Tag Archives: Sky

US election coverage – who’s making the most of the web?

Elections bring out the best in online journalism. News organisations have plenty of time to plan, there’s a global audience up for grabs, and the material lends itself to interactive treatment (voter opinions; candidates’ stances on various issues; statistics and databases; constant updates; personalisation).

Not only that, but the electorate is using the internet for election news more than any other medium apart from television (and here are some reasons why).

PaidContent has a good roundup of various UK editors’ views, and decides blogs, Twitter and data are the themes (more specifically, liveblogging and mapping). Continue reading

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Sky launches Young Journalist Awards for 14-19-year-olds

I’ve had an email about The Sky Young Journalist Awards which “aims to find and celebrate the very best journalist talent across online, television, radio and print.” Its aimed at encouraging 14-19-year-olds to report on local, national or international news stories that matter to them.

It sounds pretty worthy, so here’s the rest of the fluff: Continue reading

How journalists can master Twitter (blogger’s cut)

The following is a longer version of the article that appeared in Journalism.co.uk last week, with some extra tools and quotes.

It’s almost impossible to sum up Twitter in one line. To some, it is a way of delivering content to mobiles as headline text alerts. To others, it’s a social networking tool for getting contacts and leads. Some use it as a research tool for developing stories; and still others as a project management tool to gather a number of contributors together – for example, drivers posting updates on traffic.

In other words, it is what you make it and the only way to figure it out is to start using it. The following is a guide to getting started on Twitter as a journalist, and some of the things that can be done with it. Continue reading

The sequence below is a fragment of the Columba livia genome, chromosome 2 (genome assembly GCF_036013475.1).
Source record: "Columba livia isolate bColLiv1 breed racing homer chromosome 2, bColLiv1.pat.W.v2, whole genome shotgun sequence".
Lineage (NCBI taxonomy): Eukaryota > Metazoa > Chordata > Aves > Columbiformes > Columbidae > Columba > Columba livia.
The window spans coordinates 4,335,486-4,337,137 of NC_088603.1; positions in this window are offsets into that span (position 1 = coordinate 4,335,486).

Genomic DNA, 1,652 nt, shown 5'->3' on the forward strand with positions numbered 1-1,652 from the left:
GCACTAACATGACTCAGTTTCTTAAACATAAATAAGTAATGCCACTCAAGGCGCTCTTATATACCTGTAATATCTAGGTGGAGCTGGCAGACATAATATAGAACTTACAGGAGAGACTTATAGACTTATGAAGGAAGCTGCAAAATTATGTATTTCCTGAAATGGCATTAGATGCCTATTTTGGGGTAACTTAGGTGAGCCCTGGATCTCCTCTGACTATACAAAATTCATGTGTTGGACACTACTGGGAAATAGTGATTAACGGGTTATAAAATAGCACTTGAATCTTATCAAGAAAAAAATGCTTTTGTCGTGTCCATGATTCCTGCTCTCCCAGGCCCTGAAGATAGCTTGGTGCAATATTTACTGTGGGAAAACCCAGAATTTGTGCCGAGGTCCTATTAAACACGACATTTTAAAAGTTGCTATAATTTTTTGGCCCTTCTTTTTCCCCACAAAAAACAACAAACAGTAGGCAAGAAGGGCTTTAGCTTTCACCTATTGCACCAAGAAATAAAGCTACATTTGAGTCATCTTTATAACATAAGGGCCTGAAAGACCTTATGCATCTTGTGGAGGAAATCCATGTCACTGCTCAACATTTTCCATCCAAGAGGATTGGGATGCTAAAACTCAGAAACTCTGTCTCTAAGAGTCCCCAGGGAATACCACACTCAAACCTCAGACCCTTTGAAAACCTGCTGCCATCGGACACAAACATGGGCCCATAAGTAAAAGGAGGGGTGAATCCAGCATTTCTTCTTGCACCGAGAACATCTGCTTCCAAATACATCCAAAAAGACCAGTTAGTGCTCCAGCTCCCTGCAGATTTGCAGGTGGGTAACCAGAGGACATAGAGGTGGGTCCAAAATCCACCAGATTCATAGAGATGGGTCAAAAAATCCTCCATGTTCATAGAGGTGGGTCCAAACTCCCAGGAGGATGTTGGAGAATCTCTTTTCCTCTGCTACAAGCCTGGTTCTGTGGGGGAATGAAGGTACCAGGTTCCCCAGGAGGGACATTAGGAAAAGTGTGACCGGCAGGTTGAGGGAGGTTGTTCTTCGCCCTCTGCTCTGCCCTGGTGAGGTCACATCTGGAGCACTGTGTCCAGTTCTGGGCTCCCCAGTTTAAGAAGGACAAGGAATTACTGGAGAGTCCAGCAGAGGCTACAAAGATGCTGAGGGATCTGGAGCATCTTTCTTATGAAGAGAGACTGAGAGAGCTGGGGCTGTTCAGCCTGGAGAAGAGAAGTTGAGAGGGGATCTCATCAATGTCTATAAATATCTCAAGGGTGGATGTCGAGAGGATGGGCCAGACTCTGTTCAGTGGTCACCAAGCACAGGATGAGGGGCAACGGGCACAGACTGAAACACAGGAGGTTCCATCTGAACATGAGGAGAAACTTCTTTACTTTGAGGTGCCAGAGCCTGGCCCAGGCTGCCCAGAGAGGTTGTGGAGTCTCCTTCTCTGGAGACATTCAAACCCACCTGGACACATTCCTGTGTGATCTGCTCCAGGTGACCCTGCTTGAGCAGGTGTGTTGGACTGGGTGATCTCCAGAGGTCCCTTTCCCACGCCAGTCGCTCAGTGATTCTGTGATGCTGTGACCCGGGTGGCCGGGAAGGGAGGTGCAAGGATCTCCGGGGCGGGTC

If you’re from the BBC, look away now… (UK earthquake wit from Dave Lee)

If you’re not one of the 3,000-plus people to have viewed Dave Lee’s video of the BBC’s “shambolic” coverage (or lack of) the UK earthquake this week, I’ve embedded it below. This deserves to be watched by everyone at the BBC (although interestingly, only Sky, who come out of this quite well, appear to be linking to it). For everyone else, the reaction from those who had just experienced the quake and are waiting for some acknowledgement from Auntie Beeb is just very very funny indeed.

You can read Dave Lee’s commentary on this here.

In an equally amusing post, while the BBC were running ads and Sky were running around, Dave Lee rounded up people’s responses to the earthquake with the following intro:

EARTHQUAKEEEEEE!!!! OH MY WORD! WHAT DO WE DO!? I know… we change our Facebook status….”

“Calling all UK Northern Interaction Designers and Freelance Journalists”…

I’ve agreed to pass on the following call from Gregory Povey of MELD. Sounds a very worthy attempt to match new media and journalistic expertise:

MELD is a world first project: bringing together the best northern (UK) journalists and new media practitioners to explore what happens when the two worlds collide

Selected talent will be paid to attend a five-day residential lab where they will develop products and pitch them to industry partners. This is a fantastic opportunity to extend industry networks, develop new products and explore new routes to market Continue reading

A model for the 21st century newsroom pt2: Distributed Journalism

In the first part of my model for the 21st century newsroom I looked at how a story might move through a number of stages from initial alert through to customisation. In part two I want to look at sourcing stories, and the role of journalism in a new media world.

The last century has seen three important changes for the news industry. It has moved… Continue reading

Wiki journalism: are wikis the new blogs?

On Thursday I’ll be presenting my paper on wiki journalism at the Future of Newspapers conference in Cardiff. As previously reported, the full paper is available as a wiki online for anyone to add to or edit. You can also download a PDF of the ‘official’ version.

Based on a review of a number of case studies, and some literature on wikis, the paper proposes a taxonomy of wiki journalism, and outlines the opportunities and weaknesses of the form. The following is the edited highlights: Continue reading